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Steve Wallace: Don’t become a target when motoring alone



Carry out basic checks before you set off to help reduce the stress of a long journey when driving alone.


Driving alone in both familiar and unfamiliar circumstances can be an intimidating experience, but drivers can take steps to reduce the stress, starting with basic preparation.

Be confident about the route you have chosen. Where do you intend to stop along the way? Give a copy of the plan to a friend or family member, complete with estimated time of departure and arrival at your chosen destination.

Get a mechanical check, especially if it’s going to be a long journey. If you experience mechanical problems that render your vehicle immobile, use a cellphone to call for help in getting the vehicle moving or towed to a reputable vehicle-repair facility.

The cellphone can be your best defence. Move the vehicle to a space away from through traffic and wait for help on the shoulder of the road or in an adjacent, highly visible parking lot. Activate the four-way flashers.

Drivers will often get tired more quickly on a long trip when they are alone. Fatigue can be a killer. Try not to start a long trip late in the day, unless you’ve had some daytime sleep prior to setting off.

The glare of nighttime headlights and interior dashlights can cause a driver to tire much more quickly than during daylight hours. A cooler temperature setting and interesting radio programs can increase alertness.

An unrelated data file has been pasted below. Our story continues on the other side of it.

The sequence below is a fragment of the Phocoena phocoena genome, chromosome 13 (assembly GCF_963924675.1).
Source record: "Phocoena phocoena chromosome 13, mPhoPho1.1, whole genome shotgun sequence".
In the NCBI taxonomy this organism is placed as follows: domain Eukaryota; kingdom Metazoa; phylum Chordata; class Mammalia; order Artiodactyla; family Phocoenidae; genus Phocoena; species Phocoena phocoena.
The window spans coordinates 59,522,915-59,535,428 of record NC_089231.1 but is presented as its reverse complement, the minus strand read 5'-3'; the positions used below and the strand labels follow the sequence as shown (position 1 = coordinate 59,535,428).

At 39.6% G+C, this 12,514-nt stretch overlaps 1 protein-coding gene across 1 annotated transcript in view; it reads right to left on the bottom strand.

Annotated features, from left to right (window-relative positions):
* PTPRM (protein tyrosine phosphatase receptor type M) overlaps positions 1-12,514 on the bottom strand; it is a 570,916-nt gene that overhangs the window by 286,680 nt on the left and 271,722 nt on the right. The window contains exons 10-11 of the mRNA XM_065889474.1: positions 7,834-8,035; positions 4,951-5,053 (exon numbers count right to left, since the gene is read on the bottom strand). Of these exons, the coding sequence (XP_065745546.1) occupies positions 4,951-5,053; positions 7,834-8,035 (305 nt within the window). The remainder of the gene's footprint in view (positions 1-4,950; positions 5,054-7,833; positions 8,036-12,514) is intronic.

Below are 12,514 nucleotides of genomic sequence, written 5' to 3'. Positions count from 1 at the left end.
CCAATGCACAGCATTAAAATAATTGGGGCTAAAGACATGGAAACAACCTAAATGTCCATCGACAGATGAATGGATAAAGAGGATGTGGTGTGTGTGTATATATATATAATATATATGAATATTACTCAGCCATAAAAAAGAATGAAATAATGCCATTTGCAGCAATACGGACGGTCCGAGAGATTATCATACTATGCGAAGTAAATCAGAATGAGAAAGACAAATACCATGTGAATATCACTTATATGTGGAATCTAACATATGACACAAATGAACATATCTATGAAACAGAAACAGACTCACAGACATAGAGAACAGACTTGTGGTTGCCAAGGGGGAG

Take a break every two hours or more often, if necessary. Have snacks and wear sunglasses during daylight drives, but never at night.

Always have the vehicle doors locked while driving. Use air-conditioning settings, which will allow for travel with the windows up. Most vehicles are equipped with air-conditioning these days, but if you’re in an older model, open the windows just enough to get necessary air flow, but not so far as to allow entry by the ill-intended.

Park in well-lit areas. Spend as little time as possible going to and from your car. Stay close to the entrances of facilities, malls, hotels and other locations. Use an anti-theft device. A Club steering-wheel lock will often discourage thieves.

Newer vehicle models have a coded fob, which is also an anti-theft device. Flip your front seatback forward in a two-door vehicle when leaving your vehicle parked, so it’s easy to see if anyone has entered upon your return. Move the front seat far forward in a four-door model. If the seat has been returned to its original position upon your return, seek help before re-entering.

Valet parking is a relatively safe option at hotels or restaurants. Keychains that let you separate your car keys or fob from your home or office keys keep untrustworthy individuals from gaining access to your property. Some fobs and keychains have a light, which can help with quick entry at night.

Always have keys and fobs at the ready when approaching your vehicle. Fumbling for an entry can distract a traveller and provide a criminal with the element of surprise. Carjackings in some areas south of the border have become a problem. There are 25,000 each year in the U.S. Timing traffic lights will eliminate unnecessary stops, limiting this crime of opportunity.

Stopping far enough behind other vehicles to see the back tires will allow for an escape space margin if you’re threatened. Travelling in the left lane, away from the curb lane, will make it harder for bad guys at the curb.

Just because you’re paranoid doesn’t mean they’re not out to get you.

Thanks to Shell for providing much of the above information.

Steve Wallace is the owner of Joan Wallace Driving School on Vancouver Island. He is a former vice-president of the Driving Schools Association of the Americas, a registered B.C. teacher and a University of Manitoba graduate.








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